The project reported in this paper was part of the Assessment for Critical Thinking in Science project, based on a number of aspects of teaching and learning research, which will be briefly described in the following section. They are: Assessment for learning; Critical thinking in Science; the SOLO taxonomy; and Research-based Inquiry learning. Following this background, the study itself will be described in detail, followed by the study results and evaluation.
1.Assessment for Learning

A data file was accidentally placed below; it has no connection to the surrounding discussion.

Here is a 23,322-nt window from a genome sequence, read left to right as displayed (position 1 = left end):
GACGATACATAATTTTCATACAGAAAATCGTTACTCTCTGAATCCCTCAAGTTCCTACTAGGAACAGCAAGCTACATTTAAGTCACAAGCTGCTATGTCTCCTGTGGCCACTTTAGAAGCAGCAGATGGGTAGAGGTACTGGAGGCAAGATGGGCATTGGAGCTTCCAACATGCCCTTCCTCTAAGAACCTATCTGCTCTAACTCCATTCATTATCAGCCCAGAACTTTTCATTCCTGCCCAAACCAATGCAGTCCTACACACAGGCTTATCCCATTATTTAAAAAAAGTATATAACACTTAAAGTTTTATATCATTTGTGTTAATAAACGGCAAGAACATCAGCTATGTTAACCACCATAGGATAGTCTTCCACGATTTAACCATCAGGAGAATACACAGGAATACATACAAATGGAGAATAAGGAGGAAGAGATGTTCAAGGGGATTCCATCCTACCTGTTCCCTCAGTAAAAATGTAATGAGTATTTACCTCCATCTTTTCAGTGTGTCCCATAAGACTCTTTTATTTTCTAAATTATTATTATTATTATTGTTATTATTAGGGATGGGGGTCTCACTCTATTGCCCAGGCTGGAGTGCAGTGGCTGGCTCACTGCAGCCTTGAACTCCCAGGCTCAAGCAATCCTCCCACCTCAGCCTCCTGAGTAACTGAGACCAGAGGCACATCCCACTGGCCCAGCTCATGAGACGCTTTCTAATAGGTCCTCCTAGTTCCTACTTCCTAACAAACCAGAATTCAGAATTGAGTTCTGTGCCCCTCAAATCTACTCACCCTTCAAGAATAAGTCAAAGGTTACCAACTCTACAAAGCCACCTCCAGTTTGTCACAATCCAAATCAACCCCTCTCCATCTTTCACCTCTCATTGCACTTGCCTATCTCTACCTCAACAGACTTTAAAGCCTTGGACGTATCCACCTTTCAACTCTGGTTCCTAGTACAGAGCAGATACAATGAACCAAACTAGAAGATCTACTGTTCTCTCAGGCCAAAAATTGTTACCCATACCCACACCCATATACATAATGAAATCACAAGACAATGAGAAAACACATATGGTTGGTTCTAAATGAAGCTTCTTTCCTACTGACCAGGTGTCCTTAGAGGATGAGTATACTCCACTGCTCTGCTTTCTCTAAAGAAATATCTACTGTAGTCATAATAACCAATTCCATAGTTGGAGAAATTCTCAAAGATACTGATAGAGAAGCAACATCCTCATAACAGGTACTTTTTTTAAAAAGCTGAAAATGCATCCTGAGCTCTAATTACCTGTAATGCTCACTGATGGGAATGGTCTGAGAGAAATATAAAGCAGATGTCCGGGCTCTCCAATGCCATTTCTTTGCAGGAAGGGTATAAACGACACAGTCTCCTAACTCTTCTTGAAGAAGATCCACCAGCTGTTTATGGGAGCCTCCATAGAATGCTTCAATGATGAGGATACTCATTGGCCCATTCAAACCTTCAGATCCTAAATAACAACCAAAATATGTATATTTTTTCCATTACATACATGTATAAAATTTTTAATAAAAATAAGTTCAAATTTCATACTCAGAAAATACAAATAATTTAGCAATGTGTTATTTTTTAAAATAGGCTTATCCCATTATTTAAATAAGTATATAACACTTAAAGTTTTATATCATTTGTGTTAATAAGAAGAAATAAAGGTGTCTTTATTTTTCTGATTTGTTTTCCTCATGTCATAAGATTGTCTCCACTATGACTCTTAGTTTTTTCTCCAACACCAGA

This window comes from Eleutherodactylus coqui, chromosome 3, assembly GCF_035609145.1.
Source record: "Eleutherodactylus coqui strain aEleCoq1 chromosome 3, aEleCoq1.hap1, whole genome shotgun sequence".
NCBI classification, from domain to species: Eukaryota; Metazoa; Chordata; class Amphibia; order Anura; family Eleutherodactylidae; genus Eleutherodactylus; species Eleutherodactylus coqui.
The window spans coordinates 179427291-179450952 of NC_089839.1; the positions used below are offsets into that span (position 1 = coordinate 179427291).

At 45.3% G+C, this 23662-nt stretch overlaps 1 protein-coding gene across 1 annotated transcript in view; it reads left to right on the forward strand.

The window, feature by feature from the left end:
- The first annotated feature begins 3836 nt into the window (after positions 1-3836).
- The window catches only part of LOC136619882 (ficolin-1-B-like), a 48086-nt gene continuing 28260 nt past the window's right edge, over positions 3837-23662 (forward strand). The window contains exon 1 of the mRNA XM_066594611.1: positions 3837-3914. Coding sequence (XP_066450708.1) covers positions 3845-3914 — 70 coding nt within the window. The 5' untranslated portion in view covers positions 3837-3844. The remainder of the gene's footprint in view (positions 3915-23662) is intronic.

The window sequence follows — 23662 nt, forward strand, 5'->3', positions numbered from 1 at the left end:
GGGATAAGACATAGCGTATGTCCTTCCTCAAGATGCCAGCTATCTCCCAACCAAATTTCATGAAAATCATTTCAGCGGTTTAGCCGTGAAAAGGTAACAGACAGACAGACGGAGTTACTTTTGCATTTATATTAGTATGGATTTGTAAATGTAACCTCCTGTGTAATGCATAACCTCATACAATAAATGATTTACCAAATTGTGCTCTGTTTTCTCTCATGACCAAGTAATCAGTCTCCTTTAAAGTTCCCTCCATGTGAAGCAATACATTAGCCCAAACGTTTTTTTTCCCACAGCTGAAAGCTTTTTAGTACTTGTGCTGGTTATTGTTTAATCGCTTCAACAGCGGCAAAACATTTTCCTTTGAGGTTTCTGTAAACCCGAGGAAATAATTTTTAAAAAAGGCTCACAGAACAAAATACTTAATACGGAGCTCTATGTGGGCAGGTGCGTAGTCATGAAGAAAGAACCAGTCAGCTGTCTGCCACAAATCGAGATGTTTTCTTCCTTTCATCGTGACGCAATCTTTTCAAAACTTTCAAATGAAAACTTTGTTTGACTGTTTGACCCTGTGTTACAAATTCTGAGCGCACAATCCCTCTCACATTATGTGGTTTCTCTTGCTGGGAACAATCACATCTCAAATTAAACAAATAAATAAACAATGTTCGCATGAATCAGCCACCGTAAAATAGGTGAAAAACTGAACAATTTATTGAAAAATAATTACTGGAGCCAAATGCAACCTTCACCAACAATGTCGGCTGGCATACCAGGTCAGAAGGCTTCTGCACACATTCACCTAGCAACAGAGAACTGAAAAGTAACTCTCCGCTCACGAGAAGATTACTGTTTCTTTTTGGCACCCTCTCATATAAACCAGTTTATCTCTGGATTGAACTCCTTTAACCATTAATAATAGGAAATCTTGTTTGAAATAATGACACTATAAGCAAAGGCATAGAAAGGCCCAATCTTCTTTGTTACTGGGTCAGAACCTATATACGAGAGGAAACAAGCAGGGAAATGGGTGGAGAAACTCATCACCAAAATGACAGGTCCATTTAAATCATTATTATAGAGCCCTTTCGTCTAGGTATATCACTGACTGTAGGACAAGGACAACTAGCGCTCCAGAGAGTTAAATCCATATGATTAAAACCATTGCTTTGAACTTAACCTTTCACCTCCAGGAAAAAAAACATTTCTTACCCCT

Assessment practice, more than any other practice in higher education, communicates to students the type of learning required of them (Biggs, 1992). Numerous researchers have found that assessment practices impact strongly upon what students learn, and the approach adopted toward study. Students alter their approach to learning in line with the perceived requirements of the learning context (Ramsden, 1992; Trigwell & Prosser, 1991). Indeed, Elton and Laurillard (1979) write of something approaching a law of learning behaviour for students; namely that the quickest way to change student learning is to change the assessment system (p100). Biggs (1995) describes this concept as backwash wherein assessment drives not only the curriculum, but also teaching methods and students approaches to learning. Entwistle and Entwistle (1991) found that, while lecturers may claim high quality learning outcomes such as conceptual understanding, critical analysis and independent interpretation, which require students to adopt a deep approach to learning, the assessment practices adopted often seem to encourage much more limited goals, namely the accurate reproduction of course content. One aspect of deep learning approaches is the development of generic skills such as problem solving, thinking critically and making judgements. These are identified as two of the eight clusters of abilities identified by Nightingale et al (1995), which they considered essential for University students to develop, regardless of the discipline area of study (i.e. generic skills). They pointed out that there was a need to assess a broader range of learning outcomes, which has arisen due to the change in conceptions of the goals of a university education. The logical implication of these studies is that assessment may, with careful design and considerable thought, be used to encourage/motivate students to develop appropriate generic skills, in addition to knowledge and understanding (OLeary & Hargreaves, 1997). The assessment design should include not only what the students need to do, but also how they are expected to do it. Academics may put considerable thought into the topic of an assignment, but then choose an essay format. Since few professions use essays as a means of communicating, why not present the results in a format that will develop generic skills such as use of appropriate professional oral and written communication techniques? Why not encourage group interactions in the preparation of the result and have the students peer review each others work? Why not set assignments that require critical decision making, selection of valid viewpoints, proposal and justification of a hypothesis? The Assessment for Critical Thinking in Science project was based on the understanding that assessment tasks could be used for so much more than simply the testing of knowledge. Students could learn by undertaking such tasks as researching the assignment, performing synthesis and analysis of the gathered data, critical selection of the included material and last but certainly not least, adhering to the formatting requirements of the final presentation. 2.Critical Thinking in ScienceIn its simplest, dictionary definition (Websters New World Dictionary) critical thinking is described as characterized by careful analysis and judgment and critical, in its strictest sense, implies an attempt at objective judgment so as to determine both merits and faults. In an attempt to develop a more stringent and comprehensive definition, Scriven and Paul (date unknown) defined critical thinking as:The intellectually disciplined process of actively and skilfully conceptualizing, applying, analysing, synthesizing and/or evaluating information gathered from, or generated by, observation, experience, reflection, reasoning or communication, as a guide to belief and action.Historically, critical thinking can be traced back as far as Socrates, and has developed through the centuries, via the writings and teachings of such renowned scholars as Thomas Aquinas, Francis Bacon, Descartes and Sir Thomas More. Scientists such as Robert Boyle and Sir Isaac Newton developed and used critical processes of thought that challenged the accepted views of the world and demanded a rigorous framework based on carefully gathered evidence and sound reasoning. The contribution of twentieth century educational philosophers such as Dewey, Wittgenstein and Piaget has been to highlight the importance of education in fostering critical thinking abilities, in order to challenge prejudice, over-generalization, misconceptions, self-deception, rigidity and narrowness. While it would be easy to assume that, given the historical and well-recognized importance of critical thinking skills, and the present recognition by Universities of their consequence, academics would not only be aware of the tenets, but also be actively seeking ways to teach such skills. Unfortunately this does not appear to be the case. In a large study designed to identify emphasis by academics on critical thinking in instruction, Paul, Elder and Bartell (1997) found that, while an overwhelming majority (89%) claimed critical thinking was a primary learning objective, only a small minority (19%) could clearly explain what critical thinking actually was, and only 9% were clearly teaching for critical thinking in a typical class session. A similarly small cohort were able to provide a clear conception of the critical thinking skil